While the majority of maintenance workers are focused on the job and not paying attention to anything else, there's always a handful of bad apples. You cannot know what employee screening methods were used when hiring them. They could be hired by your landlord or by an outside contractor. You also cannot know how faithful the workers are to the rules of the building. So not only should you hide any valuables - this includes jewelry, credit cards and small electronics - but you should also hide anything that might be in violation of your lease or the law.

Photo ready.

Some landlords require maintenance staff to take photos of every job. As most of you know, once a photo is on someone's phone there's no telling what they will do with it. Make sure nothing is visible that you wouldn't want to be shared on some random subreddit for "lulz." While you don't have to clean up the place to immaculate levels and most workers are used to "lived in" apartments, expect that there will be cameras and that you cannot control what happens with the resulting pictures.

Power, water and air.

For workers to repair most things in an apartment they will need access to a power outlet and access to water. They may also be doing things that should only happen in a well-ventilated area.

Is there is an outlet near the work area? Clear the area around it and ensure that there's nothing else putting load on that breaker. Power tools can draw a lot of juice.

They'll need water. The kitchen sink is a viable alternative but if workers are going to be in there for several hours, it's nice to give them access to a bathroom. If you don't want them dirtying up the guest towels, then take down the guest towels. If the T.P. is in an odd location, make it a little more obvious than normal.

Make sure that they can reach and open the nearest window without knocking anything over, letting in bugs, or removing heat-sealed plastic.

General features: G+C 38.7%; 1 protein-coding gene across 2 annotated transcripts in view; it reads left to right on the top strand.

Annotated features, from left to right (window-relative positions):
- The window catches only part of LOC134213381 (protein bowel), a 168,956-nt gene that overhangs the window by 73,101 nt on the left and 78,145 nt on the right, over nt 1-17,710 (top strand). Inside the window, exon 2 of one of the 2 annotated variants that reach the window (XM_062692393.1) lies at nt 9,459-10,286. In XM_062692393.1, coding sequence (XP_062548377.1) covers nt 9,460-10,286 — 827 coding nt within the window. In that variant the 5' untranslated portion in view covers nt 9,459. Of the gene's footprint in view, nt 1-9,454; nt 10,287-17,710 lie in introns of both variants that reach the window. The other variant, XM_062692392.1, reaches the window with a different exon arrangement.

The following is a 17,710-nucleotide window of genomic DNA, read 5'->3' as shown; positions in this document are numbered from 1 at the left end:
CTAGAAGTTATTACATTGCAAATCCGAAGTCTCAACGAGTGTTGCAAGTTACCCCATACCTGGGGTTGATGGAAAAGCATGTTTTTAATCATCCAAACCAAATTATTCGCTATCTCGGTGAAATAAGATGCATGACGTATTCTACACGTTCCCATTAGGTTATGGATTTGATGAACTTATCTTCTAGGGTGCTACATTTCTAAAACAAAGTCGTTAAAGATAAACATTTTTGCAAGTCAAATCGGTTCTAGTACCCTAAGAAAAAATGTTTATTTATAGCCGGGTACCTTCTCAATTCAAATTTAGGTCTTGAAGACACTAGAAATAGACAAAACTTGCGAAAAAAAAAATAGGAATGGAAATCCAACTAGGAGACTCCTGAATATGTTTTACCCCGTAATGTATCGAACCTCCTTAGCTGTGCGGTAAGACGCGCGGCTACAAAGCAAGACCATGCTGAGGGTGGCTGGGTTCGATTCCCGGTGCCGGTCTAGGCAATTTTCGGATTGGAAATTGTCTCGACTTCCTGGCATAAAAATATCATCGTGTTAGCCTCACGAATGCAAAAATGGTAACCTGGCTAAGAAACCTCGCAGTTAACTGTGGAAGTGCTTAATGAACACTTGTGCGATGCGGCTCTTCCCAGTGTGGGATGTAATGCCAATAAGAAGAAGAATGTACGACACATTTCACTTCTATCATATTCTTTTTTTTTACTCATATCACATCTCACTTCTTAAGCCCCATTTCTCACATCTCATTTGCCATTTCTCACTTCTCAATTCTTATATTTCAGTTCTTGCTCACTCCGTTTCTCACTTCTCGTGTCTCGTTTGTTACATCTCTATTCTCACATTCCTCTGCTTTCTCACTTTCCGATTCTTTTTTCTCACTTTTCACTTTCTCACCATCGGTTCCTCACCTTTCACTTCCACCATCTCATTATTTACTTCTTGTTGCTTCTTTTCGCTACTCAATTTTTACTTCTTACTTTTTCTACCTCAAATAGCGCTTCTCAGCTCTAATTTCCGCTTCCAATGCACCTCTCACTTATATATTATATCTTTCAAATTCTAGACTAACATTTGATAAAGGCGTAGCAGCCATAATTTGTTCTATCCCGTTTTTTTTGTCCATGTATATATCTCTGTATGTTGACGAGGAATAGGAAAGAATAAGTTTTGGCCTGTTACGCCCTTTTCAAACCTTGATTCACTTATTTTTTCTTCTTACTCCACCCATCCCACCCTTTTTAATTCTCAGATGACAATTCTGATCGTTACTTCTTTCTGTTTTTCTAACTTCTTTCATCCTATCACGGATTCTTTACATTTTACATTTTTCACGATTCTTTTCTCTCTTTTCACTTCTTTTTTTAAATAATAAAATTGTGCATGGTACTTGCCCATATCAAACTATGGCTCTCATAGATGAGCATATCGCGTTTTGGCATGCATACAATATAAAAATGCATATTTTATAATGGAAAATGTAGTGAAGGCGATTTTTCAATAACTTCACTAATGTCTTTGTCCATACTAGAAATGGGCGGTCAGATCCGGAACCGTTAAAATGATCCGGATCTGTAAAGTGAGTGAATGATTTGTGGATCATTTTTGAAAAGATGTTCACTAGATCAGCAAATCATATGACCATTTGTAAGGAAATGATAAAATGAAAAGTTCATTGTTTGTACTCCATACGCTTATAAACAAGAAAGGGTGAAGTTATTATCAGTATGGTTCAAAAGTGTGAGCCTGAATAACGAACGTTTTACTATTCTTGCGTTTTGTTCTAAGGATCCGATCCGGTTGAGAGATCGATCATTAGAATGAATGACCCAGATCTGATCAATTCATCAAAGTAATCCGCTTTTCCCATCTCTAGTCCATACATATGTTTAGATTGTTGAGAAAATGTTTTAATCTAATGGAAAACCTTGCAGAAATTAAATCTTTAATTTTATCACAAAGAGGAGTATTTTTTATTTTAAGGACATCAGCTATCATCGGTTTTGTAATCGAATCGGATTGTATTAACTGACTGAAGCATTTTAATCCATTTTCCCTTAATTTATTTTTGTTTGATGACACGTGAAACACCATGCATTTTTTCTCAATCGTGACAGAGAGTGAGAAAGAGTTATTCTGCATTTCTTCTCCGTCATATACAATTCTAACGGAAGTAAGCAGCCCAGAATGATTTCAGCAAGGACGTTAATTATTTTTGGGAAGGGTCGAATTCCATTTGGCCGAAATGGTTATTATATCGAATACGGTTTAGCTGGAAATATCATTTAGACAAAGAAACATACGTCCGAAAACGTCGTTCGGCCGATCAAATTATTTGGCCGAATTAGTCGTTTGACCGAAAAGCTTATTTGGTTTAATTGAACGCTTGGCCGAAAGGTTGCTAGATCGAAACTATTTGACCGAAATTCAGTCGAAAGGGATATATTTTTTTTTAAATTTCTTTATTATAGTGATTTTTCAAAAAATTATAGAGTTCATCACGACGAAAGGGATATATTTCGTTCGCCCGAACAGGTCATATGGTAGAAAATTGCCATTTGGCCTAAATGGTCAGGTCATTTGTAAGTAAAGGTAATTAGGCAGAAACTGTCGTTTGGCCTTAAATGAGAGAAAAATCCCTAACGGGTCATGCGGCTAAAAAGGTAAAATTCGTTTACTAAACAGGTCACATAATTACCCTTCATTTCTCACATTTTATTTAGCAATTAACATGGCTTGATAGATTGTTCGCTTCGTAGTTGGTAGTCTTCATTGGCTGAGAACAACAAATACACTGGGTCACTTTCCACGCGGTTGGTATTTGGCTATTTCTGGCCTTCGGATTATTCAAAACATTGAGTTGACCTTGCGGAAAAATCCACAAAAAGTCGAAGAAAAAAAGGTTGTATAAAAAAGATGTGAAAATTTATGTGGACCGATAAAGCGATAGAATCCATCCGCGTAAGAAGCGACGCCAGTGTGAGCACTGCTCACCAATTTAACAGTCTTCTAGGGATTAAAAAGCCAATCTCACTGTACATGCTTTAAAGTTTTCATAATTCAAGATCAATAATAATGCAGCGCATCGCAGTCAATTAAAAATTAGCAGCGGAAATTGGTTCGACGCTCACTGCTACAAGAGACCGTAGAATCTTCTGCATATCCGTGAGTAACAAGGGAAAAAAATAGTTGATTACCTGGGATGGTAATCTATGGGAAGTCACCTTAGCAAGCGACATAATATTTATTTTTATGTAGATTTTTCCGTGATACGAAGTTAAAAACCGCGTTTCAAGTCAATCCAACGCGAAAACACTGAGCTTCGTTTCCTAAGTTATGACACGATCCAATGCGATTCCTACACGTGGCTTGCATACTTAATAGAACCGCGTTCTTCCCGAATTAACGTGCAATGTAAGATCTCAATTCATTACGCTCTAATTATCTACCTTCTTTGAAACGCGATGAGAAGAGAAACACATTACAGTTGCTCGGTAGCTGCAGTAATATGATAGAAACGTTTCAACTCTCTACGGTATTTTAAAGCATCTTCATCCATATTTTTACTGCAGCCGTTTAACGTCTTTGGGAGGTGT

Notes in 3 languages.

Sometimes you need to leave notes for the workers. You might want to indicate which out of many windows is not opening, or let them know that a particular outlet is dead. You might want to let them know that one door needs to stay open. Chances are in Chicago that you will be visited by workers who do not speak English as their first language. If you're going to leave notes that have any impact, try to leave them in at least three languages: English, Spanish and Polish. You can use an online translation service to do this.

Sometimes you just have to be present.

Most maintenance visits occur during the weekday when many renters are at work. It can be very challenging to take time off from work to be present for a maintenance visit, especially if it's one that your landlord is forcing upon you with two days advance notice. But if you have very particular living conditions that must be preserved for your own health or sanity then you need to bite the bullet and find a way to be present or have someone you know and trust be there on your behalf.

Are you a maintenance worker doing residential repairs? Did we leave anything out? Let us know in the comments or through our contact page and we'll add it!

RentConfident is a Chicago startup that provides renters with the in-depth information they need to choose safe apartments. Help us reach more renters! Like, Share and Retweet us!

Published by

Kay Cleaves

One thought on “Preparing Your Apartment for Maintenance Workers.”

Comments are closed.